Id. at 1416 (footnote omitted).

Further, it is well-established that “the occupant has no obligation to open the door or to speak.” King, 131 S.Ct. at 1862. “When the police knock on a door but the occupants choose not to respond or to speak, the investigation will have reached a conspicuously low point . . . .” Id. (citation and quotation marks omitted). Additionally, the Indiana Supreme Court has stated that “[i]f residents exercise this right, officers generally must leave and secure a warrant if they want to pursue the matter.” Hardister, 849 N.E.2d at 570.

With these principles in mind, we must conclude that the officers’ conduct was an unconstitutional search in violation of the Fourth Amendment. The officers’ actions in this case extended well beyond the implied invitation to approach a citizen’s front door. The officers surrounded J.K.’s residence around one o’clock in the morning and repeatedly knocked on the door for over forty-five minutes. During that span of time, the officers peered through the windows and continuously yelled into the house demanding that an occupant answer the door. The Supreme Court has said officers may “approach a home and knock, precisely because that is ‘no more than any private citizen might do.'” Jardines, 133 S.Ct. at 1416 (quoting King, 131 S.Ct. at 1862). There is no doubt that the officers’ conduct in this case went far beyond anything that would ordinarily be expected to occur on one’s doorstep. If three men with guns and flashlights were to surround the average person’s home in the wee hours of the morning, knock for over forty-five minutes, and yell inside demanding the occupants open the door, this situation would—like the Court noted in Jardines—inspire that homeowner to call the police.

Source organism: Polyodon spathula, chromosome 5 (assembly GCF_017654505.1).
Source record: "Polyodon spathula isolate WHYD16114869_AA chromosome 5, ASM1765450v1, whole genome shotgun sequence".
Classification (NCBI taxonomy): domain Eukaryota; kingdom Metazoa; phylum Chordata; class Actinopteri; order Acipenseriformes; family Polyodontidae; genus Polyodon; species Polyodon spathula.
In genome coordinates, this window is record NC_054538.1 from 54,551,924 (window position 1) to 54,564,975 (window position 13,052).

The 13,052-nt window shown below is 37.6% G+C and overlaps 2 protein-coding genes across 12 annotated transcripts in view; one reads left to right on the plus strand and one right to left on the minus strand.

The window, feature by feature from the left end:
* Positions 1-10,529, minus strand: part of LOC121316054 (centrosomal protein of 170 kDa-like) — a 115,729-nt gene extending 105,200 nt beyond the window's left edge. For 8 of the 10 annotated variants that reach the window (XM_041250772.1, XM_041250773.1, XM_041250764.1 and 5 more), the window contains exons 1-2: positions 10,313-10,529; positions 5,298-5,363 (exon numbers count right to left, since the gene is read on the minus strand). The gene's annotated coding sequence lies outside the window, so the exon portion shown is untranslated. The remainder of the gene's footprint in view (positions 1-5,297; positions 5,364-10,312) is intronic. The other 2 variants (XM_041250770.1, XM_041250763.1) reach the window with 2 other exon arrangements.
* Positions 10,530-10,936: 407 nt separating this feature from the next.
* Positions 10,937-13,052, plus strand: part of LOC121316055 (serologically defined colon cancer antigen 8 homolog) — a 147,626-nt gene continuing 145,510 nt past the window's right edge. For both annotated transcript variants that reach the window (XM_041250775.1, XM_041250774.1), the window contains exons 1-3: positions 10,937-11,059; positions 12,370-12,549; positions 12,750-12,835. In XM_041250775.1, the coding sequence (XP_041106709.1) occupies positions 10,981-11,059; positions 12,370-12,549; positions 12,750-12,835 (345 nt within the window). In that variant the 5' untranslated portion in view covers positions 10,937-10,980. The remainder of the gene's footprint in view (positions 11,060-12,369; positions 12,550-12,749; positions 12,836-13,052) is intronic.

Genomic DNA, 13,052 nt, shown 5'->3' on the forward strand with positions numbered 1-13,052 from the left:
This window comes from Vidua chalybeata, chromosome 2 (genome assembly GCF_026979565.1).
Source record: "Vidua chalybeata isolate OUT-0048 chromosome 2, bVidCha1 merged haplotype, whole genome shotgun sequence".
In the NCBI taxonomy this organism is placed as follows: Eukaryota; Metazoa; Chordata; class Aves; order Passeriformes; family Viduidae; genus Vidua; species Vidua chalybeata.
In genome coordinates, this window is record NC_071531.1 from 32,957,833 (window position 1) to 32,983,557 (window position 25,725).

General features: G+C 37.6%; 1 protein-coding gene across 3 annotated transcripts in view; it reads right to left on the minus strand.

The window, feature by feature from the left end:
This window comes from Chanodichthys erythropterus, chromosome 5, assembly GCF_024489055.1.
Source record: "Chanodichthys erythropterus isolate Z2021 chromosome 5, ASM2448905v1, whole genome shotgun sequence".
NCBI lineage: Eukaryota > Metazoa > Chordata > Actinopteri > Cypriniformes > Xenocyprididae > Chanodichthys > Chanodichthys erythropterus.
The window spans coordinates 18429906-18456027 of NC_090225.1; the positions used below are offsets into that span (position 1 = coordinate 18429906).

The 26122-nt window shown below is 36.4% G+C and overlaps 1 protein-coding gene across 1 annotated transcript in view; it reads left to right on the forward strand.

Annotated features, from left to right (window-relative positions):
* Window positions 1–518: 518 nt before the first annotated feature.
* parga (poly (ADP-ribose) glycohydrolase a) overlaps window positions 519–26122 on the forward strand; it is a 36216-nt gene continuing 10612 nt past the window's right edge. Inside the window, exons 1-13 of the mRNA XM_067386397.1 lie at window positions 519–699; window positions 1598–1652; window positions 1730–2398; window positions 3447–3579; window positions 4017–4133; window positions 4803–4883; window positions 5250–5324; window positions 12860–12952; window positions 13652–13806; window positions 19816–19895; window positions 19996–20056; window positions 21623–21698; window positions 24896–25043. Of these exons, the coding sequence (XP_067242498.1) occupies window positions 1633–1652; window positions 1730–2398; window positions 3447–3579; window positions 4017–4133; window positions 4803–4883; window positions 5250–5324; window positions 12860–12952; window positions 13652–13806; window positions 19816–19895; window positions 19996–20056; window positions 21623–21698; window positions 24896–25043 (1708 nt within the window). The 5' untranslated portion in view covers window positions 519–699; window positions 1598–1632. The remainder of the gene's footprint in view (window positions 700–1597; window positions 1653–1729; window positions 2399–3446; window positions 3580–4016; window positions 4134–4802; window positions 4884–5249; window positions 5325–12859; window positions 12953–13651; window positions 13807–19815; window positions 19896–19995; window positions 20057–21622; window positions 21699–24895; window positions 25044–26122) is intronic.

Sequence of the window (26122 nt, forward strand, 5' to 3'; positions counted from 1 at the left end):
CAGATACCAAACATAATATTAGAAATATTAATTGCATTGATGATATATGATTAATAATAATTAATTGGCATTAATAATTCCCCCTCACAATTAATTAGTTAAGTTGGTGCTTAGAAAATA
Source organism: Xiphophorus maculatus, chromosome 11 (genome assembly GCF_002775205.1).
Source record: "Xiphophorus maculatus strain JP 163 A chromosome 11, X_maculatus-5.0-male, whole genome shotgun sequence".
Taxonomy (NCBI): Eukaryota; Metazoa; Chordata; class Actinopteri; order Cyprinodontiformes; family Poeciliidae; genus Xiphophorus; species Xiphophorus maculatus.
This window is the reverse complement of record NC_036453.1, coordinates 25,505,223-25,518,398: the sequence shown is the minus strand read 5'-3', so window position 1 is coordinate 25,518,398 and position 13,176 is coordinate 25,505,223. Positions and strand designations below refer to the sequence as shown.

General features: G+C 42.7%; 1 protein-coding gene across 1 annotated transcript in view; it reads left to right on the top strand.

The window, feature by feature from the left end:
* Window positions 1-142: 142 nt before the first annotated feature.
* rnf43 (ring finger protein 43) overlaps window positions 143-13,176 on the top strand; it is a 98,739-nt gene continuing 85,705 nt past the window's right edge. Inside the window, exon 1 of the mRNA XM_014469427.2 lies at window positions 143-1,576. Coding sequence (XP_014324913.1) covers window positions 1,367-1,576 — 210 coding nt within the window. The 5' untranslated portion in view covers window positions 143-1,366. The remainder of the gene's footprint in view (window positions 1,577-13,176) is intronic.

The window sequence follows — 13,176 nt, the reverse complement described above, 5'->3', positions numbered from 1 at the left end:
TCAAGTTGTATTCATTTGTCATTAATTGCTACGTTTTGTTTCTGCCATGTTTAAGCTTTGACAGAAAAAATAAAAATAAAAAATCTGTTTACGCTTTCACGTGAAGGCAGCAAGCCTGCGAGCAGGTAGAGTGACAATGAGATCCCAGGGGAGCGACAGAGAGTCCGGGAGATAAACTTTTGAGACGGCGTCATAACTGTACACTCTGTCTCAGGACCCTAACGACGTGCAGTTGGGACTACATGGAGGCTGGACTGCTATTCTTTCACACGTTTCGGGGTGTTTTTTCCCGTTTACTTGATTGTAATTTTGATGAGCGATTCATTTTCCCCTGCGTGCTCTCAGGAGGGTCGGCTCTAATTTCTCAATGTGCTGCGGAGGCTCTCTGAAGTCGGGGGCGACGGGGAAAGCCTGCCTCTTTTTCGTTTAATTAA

Setting aside the officers’ conduct while on the curtilage, the length of time the officers remained there would alone constitute a violation of the Fourth Amendment. The officers knocked but did not receive an answer, ostensibly because the occupants chose not to answer. At this time, the officers’ investigation reached a “conspicuously low point.” King, 131 S.Ct. at 1862. But rather thanvacate J.K.’s curtilage and attempt to obtain a warrant,5 the officers simply remained on the curtilage for an additional forty-five minutes. This is not permitted under the Fourth Amendment.

[W]hen it comes to the Fourth Amendment, the home is first among equals. At the Amendment’s very core stands the right of a man to retreat into his own home and there be free from unreasonable governmental intrusion. This right would be of little practical value if the State’s agents could stand in a home’s porch or side garden and trawl for evidence with impunity . …

Jardines, 133 S.Ct. at 1414 (citation and quotation marks omitted). When a Hoosier exercises his constitutional right to remain inside his home, law enforcement may not pitch a tent on the front porch and wait in hopes of obtaining evidence.